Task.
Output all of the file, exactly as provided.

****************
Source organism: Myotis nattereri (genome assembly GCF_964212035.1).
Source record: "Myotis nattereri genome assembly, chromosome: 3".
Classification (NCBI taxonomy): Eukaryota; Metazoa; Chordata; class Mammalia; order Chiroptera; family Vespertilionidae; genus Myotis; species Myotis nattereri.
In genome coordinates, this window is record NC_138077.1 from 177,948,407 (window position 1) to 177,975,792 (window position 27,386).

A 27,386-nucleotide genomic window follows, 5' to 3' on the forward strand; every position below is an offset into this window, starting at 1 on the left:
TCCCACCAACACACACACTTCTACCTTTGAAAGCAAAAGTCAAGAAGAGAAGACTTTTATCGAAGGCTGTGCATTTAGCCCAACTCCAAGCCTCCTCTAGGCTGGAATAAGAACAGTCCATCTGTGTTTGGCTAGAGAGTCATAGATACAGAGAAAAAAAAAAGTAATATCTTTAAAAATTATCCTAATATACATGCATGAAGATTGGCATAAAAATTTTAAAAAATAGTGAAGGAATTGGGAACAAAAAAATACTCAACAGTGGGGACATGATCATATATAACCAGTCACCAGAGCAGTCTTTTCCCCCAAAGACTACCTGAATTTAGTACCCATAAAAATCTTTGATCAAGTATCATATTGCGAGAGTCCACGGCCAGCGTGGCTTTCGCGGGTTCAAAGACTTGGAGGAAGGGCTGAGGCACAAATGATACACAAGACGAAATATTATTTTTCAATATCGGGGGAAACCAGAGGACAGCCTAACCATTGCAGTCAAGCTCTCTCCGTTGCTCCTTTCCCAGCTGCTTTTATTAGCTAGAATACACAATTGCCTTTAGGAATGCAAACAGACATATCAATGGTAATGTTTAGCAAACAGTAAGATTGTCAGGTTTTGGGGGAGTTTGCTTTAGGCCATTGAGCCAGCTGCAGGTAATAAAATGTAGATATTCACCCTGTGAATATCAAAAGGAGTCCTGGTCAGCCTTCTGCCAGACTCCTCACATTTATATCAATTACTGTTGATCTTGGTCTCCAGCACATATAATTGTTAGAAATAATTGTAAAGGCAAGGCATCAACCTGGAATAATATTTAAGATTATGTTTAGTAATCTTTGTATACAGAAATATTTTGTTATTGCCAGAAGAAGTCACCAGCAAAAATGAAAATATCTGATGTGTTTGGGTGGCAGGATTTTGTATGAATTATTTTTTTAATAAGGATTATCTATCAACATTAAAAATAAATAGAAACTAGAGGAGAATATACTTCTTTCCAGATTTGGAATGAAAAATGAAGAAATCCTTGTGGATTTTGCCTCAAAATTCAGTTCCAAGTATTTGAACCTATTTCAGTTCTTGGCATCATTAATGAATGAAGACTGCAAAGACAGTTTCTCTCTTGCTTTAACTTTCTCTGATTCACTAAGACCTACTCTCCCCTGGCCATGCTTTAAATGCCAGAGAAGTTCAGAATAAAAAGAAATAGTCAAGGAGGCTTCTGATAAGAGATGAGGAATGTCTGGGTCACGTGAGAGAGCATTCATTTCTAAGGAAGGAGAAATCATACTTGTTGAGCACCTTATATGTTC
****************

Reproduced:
Source organism: Myotis nattereri (genome assembly GCF_964212035.1).
Source record: "Myotis nattereri genome assembly, chromosome: 3".
Classification (NCBI taxonomy): Eukaryota; Metazoa; Chordata; class Mammalia; order Chiroptera; family Vespertilionidae; genus Myotis; species Myotis nattereri.
In genome coordinates, this window is record NC_138077.1 from 177,948,407 (window position 1) to 177,975,792 (window position 27,386).

A 27,386-nucleotide genomic window follows, 5' to 3' on the forward strand; every position below is an offset into this window, starting at 1 on the left:
TCCCACCAACACACACACTTCTACCTTTGAAAGCAAAAGTCAAGAAGAGAAGACTTTTATCGAAGGCTGTGCATTTAGCCCAACTCCAAGCCTCCTCTAGGCTGGAATAAGAACAGTCCATCTGTGTTTGGCTAGAGAGTCATAGATACAGAGAAAAAAAAAAGTAATATCTTTAAAAATTATCCTAATATACATGCATGAAGATTGGCATAAAAATTTTAAAAAATAGTGAAGGAATTGGGAACAAAAAAATACTCAACAGTGGGGACATGATCATATATAACCAGTCACCAGAGCAGTCTTTTCCCCCAAAGACTACCTGAATTTAGTACCCATAAAAATCTTTGATCAAGTATCATATTGCGAGAGTCCACGGCCAGCGTGGCTTTCGCGGGTTCAAAGACTTGGAGGAAGGGCTGAGGCACAAATGATACACAAGACGAAATATTATTTTTCAATATCGGGGGAAACCAGAGGACAGCCTAACCATTGCAGTCAAGCTCTCTCCGTTGCTCCTTTCCCAGCTGCTTTTATTAGCTAGAATACACAATTGCCTTTAGGAATGCAAACAGACATATCAATGGTAATGTTTAGCAAACAGTAAGATTGTCAGGTTTTGGGGGAGTTTGCTTTAGGCCATTGAGCCAGCTGCAGGTAATAAAATGTAGATATTCACCCTGTGAATATCAAAAGGAGTCCTGGTCAGCCTTCTGCCAGACTCCTCACATTTATATCAATTACTGTTGATCTTGGTCTCCAGCACATATAATTGTTAGAAATAATTGTAAAGGCAAGGCATCAACCTGGAATAATATTTAAGATTATGTTTAGTAATCTTTGTATACAGAAATATTTTGTTATTGCCAGAAGAAGTCACCAGCAAAAATGAAAATATCTGATGTGTTTGGGTGGCAGGATTTTGTATGAATTATTTTTTTAATAAGGATTATCTATCAACATTAAAAATAAATAGAAACTAGAGGAGAATATACTTCTTTCCAGATTTGGAATGAAAAATGAAGAAATCCTTGTGGATTTTGCCTCAAAATTCAGTTCCAAGTATTTGAACCTATTTCAGTTCTTGGCATCATTAATGAATGAAGACTGCAAAGACAGTTTCTCTCTTGCTTTAACTTTCTCTGATTCACTAAGACCTACTCTCCCCTGGCCATGCTTTAAATGCCAGAGAAGTTCAGAATAAAAAGAAATAGTCAAGGAGGCTTCTGATAAGAGATGAGGAATGTCTGGGTCACGTGAGAGAGCATTCATTTCTAAGGAAGGAGAAATCATACTTGTTGAGCACCTTATATGTTC